Todd Howard Admits There Was ‘Very Little’ Not Screwed Up With Fallout 76’s Launch

Todd Howard Admits There Was ‘Very Little’ Not Screwed Up With Fallout 76’s Launch
Image: Fallout 76

Fallout 76 had a rocky launch in 2018, with fans extremely disappointed by its game-breaking bugs, the sparse world, and the absence of NPCs to interact with. In the years since, developers have implement a variety of quality-of-life changes and addressed many of the major concerns that turned fans away from the game — but it’s hard to deny how badly the game started out.

In a recent livestream, Todd Howard, Bethesda Game Studios director, admitted the game’s launch was a major screw up.

“When that game launched — the litany of issues we had, and we let a lot of people down, and, well, there was very little we didn’t screw up, honestly,” Howard said during a Bethesda Roundtable with Xbox. It’s an incredibly strong admission, and a fair one at that.

It’s not the first time Howard has spoken about the difficulties of launching Fallout 76, having admitted in 2019 that the criticism against the game was justified, but it is the first time he’s spoken so definitively about the game’s launch issues.

With the game’s major criticisms now thoroughly addressed through multiple patches and content drops like Wastelanders, it’s fair to say Fallout 76 is no longer the same game it was in 2018. It’s got a thriving community, frequent event quests and constant updates that keep the action fresh. There’s plenty to love about the game in 2021.

Still, its ‘screwed up’ launch in 2018 meant many have turned away from Fallout 76 for good.

In the Bethesda roundtable, Howard admitted the launch would have gone better if Bethesda had tweaked the original approach. Howard had said in earlier interviews he wished the game had gone through a free beta before being launched, but he’s now gone one step further and admitted having the game on a platform like Xbox Game Pass would have been a better alternative for everyone.

During the discussion, Howard talked further about the new relationship between Microsoft and Bethesda and how it would operate in future. Notably, he did not touch on the potential exclusivity of Bethesda titles, but he did talk about how Xbox could make future games more accessible.

The whole chat is worth a look if you’ve got a spare hour — but you won’t find anything too juicy about exclusives reshaping the future of gaming. It appears we’ll have to wait a little bit longer to hear what big plans Xbox has for Bethesda.


  • Yeah… not much of an admission given that it was clearly self-evident.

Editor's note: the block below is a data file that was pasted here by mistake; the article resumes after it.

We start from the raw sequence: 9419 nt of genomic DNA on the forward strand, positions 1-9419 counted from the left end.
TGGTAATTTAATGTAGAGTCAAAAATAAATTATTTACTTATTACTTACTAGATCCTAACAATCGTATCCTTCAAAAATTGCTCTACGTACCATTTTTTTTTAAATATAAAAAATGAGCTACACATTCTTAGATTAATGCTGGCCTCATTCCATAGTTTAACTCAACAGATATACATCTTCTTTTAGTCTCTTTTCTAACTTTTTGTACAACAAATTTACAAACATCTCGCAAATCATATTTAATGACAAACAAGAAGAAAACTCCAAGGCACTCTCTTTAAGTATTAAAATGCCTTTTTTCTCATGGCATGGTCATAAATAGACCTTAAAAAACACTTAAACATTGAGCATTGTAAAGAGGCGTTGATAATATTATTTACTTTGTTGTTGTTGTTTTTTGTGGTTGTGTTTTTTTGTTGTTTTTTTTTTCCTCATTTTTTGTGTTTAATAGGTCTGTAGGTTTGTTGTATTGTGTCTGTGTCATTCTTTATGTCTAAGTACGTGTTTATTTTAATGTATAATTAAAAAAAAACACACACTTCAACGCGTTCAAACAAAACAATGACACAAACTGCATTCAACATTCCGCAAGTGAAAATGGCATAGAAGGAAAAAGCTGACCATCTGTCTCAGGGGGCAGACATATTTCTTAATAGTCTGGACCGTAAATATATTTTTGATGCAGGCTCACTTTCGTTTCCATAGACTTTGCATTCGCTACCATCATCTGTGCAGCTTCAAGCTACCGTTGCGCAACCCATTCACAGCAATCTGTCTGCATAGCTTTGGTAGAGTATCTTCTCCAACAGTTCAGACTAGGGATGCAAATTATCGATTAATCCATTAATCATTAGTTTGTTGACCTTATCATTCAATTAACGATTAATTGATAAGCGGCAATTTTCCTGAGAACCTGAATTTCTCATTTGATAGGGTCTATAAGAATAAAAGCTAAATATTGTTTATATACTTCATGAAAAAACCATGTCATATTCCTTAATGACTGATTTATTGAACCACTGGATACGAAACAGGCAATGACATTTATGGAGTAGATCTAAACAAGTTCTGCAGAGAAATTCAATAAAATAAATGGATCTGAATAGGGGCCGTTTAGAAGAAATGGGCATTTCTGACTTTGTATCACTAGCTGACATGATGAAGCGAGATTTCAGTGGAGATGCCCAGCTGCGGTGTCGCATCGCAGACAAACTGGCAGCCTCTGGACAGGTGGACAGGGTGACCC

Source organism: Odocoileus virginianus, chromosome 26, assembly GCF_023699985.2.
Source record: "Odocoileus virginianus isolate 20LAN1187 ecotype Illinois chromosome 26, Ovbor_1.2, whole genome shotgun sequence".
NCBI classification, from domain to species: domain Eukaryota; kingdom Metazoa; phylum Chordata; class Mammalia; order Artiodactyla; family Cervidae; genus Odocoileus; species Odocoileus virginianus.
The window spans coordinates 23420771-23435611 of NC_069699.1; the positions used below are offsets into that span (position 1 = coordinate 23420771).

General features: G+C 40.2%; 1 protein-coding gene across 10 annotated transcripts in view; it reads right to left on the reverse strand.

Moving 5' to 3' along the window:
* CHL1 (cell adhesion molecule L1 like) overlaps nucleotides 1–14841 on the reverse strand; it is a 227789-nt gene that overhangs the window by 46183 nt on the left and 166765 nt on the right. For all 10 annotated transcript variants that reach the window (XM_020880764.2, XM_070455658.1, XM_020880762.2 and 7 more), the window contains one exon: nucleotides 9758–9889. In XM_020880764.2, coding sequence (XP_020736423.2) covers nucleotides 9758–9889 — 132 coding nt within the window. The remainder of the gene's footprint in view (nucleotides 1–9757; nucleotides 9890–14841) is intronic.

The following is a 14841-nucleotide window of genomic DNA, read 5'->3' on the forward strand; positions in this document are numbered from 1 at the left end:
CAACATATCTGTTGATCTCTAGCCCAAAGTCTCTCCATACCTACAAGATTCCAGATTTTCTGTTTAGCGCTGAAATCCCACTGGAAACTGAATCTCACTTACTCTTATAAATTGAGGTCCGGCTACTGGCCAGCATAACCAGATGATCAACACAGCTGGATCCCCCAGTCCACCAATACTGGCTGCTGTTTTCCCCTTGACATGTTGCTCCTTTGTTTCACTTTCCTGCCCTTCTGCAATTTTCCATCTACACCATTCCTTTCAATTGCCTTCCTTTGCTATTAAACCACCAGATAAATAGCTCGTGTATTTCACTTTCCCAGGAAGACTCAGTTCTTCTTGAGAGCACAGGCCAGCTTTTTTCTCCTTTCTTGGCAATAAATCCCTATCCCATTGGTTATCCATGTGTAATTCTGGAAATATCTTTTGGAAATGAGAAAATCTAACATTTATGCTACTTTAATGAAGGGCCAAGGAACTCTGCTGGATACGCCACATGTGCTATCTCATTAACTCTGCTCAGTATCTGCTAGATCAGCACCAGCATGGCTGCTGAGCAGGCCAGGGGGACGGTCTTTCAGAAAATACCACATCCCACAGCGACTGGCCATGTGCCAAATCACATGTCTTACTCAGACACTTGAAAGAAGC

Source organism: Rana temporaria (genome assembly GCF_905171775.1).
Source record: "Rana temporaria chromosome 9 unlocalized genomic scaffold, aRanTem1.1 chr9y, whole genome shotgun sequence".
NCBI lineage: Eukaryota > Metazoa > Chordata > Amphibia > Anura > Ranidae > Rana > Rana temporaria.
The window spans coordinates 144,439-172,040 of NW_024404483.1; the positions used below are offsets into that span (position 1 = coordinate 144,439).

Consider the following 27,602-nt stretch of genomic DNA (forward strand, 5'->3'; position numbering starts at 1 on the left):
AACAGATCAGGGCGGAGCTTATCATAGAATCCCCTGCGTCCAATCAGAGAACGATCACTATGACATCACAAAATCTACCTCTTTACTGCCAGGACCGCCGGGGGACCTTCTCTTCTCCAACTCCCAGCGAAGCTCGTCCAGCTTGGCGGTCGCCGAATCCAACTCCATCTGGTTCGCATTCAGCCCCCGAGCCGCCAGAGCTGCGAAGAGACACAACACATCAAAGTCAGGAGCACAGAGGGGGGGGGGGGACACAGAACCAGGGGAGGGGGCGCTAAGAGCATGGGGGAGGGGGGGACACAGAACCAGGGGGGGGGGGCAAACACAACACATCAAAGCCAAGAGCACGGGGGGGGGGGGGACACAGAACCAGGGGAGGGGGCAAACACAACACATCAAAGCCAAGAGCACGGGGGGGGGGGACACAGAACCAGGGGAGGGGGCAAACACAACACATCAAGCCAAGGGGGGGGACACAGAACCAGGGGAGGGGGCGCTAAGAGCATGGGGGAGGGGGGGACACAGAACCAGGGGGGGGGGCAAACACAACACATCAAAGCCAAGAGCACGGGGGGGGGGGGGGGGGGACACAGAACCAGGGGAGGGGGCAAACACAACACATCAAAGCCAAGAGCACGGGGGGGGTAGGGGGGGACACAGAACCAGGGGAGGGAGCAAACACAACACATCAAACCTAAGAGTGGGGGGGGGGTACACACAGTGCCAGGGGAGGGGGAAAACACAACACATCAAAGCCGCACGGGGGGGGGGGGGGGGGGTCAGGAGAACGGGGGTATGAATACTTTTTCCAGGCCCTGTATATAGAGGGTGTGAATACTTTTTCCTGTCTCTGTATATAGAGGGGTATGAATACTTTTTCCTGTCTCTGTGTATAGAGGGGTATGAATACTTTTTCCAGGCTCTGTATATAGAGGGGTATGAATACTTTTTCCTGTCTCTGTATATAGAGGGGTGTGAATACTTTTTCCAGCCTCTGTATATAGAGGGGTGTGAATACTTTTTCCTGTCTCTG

That’s like a pilot admitting that they flew into a mountain.
    No shit. We can see that. There’s a plane stuck in a mountain.
    The REAL admission we need to hear from Todd is WHY they flew into the mountain. And that’s just not what he delivered.

    The most he touched on was after realizing they had a problem, reaching out to Phil Spencer to get put in touch with Microsoft games people who could do what every pundit was screaming for Bethesda to do from day one: stop believing their own hype about the (false) claim that they were doing something ‘never done before’ and actually learn some fucking lessons from the industry about problems that others have encountered in the more-similar-than-they-were-willing-to-admit games in the genre.

    He didn’t touch even slightly on the fact that up until Wastelanders they were targeting an audience that didn’t exist outside of their own developer playtest sessions and corporate executives’ deluded, dollar-focused imaginations.

    …That said, it wasn’t really the time and the place for a proper mea culpa, either. This was a PR-focused love-in. I don’t think we’ll ever hear an admission as to why they got it so wrong.

    • Maybe someone’ll write a book about it in a few years. Having one covering Bethesda in general, from their early day making licensed Terminator games, through Elder Scrolls to Fallout. That might be an interesting read. Masters of Doom at least was.

  • I bet MS told Todd to come out and admit it beforehand as a PR move given the reputation Bethesda’s picked up in recent years. Unless they do some serious damage control, no one’s going to care about the next TES or whatever IP they do because of garbage fires like F76. When a company is in absolute tatters, it makes it really hard to get excited about future releases when they murdered their previous release. I hope to god MS’ involvement actually helps in this regard, because I can only handle so many Skyrim mods with that engine.

  • I mean, it’s still busted as shit and playing it on game pass means you don’t even have access to the files to fix things like having a usable mouse. So even if he does actually take responsibility for it (he won’t), until the game isn’t a mess, he can go away.

  • I thought the launch went great – sent the price plummeting so quickly I got it for under $30 a month after release!

    At that price I was happy with what I got and it only improved from there!

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